Sony Pictures Entertainment said on Monday it is relaunching its online video site as a space for up-and-coming actors, directors and producers to post clips that could eventually be turned into films or TV shows.
Sony Pictures, a unit of Sony, bought the Grouper online video site last August for $65 million and is now renaming it Crackle in an effort to reposition the site as a streaming entertainment network with channels on animation, horror and other genres.
Grouper was one of the pioneer online video-sharing sites alongside YouTube, which was acquired by Google.
YouTube’s popularity has been spurred by user-generated content, or amateur home videos uploaded by ordinary people. These range from grainy footage of pets’ antics to better-produced clips, such as the popular lonelygirl15 series in which an actress plays a 15-year old girl posting her video diary.
The original Grouper also featured user-generated content (UGC), but Crackle will now carry more videos made by up-and-coming producers, animators and directors.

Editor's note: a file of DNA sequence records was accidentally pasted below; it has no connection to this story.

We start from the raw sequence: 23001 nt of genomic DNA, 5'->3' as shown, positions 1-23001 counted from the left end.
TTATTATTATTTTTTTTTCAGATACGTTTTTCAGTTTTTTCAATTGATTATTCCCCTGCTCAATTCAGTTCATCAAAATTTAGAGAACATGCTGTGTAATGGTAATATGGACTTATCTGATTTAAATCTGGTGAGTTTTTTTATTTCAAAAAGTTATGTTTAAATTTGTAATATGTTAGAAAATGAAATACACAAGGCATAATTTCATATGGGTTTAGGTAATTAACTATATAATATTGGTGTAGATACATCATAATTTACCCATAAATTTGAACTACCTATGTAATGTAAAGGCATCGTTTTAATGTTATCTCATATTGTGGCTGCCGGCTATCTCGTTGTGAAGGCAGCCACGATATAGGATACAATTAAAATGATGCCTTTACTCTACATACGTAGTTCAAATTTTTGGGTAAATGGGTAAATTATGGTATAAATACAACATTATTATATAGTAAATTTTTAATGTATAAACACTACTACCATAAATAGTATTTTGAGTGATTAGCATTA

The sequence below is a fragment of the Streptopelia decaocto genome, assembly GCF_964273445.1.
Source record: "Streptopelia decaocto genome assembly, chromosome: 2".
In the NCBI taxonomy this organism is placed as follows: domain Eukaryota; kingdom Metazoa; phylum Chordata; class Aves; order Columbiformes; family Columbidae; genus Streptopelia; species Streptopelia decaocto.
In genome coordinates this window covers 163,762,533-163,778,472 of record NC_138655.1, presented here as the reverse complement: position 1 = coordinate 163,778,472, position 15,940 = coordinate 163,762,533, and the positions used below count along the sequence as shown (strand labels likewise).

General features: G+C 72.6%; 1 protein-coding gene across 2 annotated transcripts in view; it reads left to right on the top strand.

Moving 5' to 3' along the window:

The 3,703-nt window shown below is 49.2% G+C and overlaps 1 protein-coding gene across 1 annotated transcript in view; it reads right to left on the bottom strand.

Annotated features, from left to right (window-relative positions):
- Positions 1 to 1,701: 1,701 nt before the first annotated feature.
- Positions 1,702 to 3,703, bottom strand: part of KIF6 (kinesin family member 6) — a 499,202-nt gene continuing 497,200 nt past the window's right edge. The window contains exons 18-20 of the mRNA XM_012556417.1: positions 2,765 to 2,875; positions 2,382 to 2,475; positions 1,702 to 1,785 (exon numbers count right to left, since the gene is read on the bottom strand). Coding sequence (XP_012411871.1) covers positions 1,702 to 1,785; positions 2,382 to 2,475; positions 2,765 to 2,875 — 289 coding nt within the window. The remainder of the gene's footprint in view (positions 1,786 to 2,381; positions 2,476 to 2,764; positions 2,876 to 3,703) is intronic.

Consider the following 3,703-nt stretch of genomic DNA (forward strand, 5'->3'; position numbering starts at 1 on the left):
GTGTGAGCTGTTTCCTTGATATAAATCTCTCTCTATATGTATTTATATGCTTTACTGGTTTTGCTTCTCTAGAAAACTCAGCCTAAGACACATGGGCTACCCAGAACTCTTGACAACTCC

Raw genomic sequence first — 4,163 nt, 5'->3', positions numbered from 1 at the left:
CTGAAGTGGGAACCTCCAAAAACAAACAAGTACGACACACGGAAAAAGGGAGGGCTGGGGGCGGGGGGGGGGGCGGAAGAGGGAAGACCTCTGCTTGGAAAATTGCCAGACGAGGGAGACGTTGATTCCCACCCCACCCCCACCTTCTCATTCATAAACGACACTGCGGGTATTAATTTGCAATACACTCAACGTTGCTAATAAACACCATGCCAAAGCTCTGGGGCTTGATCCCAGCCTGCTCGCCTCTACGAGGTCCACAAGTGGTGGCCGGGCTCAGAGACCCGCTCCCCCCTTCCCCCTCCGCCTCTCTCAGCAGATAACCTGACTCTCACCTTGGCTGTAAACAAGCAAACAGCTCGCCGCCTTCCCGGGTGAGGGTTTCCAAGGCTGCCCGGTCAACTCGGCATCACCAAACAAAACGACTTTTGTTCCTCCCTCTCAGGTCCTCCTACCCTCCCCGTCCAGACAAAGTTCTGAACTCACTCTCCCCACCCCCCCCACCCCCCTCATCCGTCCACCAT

“We decided that the UGC space was not really a business,” said Grouper founder Josh Felser, who is co-president of the new Crackle. “The content is the same on every site and it’s really hard to monetize,” said Felser. “Advertisers don’t buy space alongside videos of people vomiting.”
Sony Pictures said it would help back the best ideas on Crackle to turn them into potential television shows or movies.
Crackle videos will also be available for sharing on social networking sites like News Corp.’s MySpace, Facebook and Friendster, and Sony devices such as the Sony PSP portable gaming device and Sony Vaio laptop computer.
Last October, Universal Music Group, the world’s largest music company, sued Grouper for copyright infringement, saying it had allowed users to swap pirated versions of its artists’ videos.
Sony Pictures — which also owns movie and animation studios, as well as television assets — responded in November with a legal filing saying its video site was fully compliant with the Digital Millennium Copyright Act.
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